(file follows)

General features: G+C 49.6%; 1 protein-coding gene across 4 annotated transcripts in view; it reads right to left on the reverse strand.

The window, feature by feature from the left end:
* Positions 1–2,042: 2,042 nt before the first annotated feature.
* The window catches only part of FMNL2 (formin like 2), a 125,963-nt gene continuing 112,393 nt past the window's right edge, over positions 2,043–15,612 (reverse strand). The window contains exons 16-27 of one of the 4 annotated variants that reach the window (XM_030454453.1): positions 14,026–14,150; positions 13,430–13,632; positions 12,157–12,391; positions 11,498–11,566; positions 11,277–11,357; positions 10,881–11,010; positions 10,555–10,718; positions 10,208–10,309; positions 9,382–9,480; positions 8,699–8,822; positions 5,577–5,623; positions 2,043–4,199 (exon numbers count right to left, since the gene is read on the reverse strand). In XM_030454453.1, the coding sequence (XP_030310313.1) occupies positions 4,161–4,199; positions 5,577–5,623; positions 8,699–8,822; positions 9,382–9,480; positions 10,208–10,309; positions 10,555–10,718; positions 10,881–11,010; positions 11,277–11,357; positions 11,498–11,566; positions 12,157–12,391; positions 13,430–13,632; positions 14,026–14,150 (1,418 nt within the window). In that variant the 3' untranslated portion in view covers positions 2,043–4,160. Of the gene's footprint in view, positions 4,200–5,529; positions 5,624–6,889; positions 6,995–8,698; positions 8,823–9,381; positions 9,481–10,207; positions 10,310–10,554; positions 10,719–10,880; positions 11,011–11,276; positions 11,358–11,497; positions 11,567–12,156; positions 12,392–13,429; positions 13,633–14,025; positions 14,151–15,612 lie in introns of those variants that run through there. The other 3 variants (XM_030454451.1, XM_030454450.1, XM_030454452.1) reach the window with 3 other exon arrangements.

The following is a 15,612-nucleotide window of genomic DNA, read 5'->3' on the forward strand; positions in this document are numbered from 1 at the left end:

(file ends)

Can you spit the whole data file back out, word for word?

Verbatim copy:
General features: G+C 49.6%; 1 protein-coding gene across 4 annotated transcripts in view; it reads right to left on the reverse strand.

The window, feature by feature from the left end:
* Positions 1–2,042: 2,042 nt before the first annotated feature.
* The window catches only part of FMNL2 (formin like 2), a 125,963-nt gene continuing 112,393 nt past the window's right edge, over positions 2,043–15,612 (reverse strand). The window contains exons 16-27 of one of the 4 annotated variants that reach the window (XM_030454453.1): positions 14,026–14,150; positions 13,430–13,632; positions 12,157–12,391; positions 11,498–11,566; positions 11,277–11,357; positions 10,881–11,010; positions 10,555–10,718; positions 10,208–10,309; positions 9,382–9,480; positions 8,699–8,822; positions 5,577–5,623; positions 2,043–4,199 (exon numbers count right to left, since the gene is read on the reverse strand). In XM_030454453.1, the coding sequence (XP_030310313.1) occupies positions 4,161–4,199; positions 5,577–5,623; positions 8,699–8,822; positions 9,382–9,480; positions 10,208–10,309; positions 10,555–10,718; positions 10,881–11,010; positions 11,277–11,357; positions 11,498–11,566; positions 12,157–12,391; positions 13,430–13,632; positions 14,026–14,150 (1,418 nt within the window). In that variant the 3' untranslated portion in view covers positions 2,043–4,160. Of the gene's footprint in view, positions 4,200–5,529; positions 5,624–6,889; positions 6,995–8,698; positions 8,823–9,381; positions 9,481–10,207; positions 10,310–10,554; positions 10,719–10,880; positions 11,011–11,276; positions 11,358–11,497; positions 11,567–12,156; positions 12,392–13,429; positions 13,633–14,025; positions 14,151–15,612 lie in introns of those variants that run through there. The other 3 variants (XM_030454451.1, XM_030454450.1, XM_030454452.1) reach the window with 3 other exon arrangements.

The following is a 15,612-nucleotide window of genomic DNA, read 5'->3' on the forward strand; positions in this document are numbered from 1 at the left end: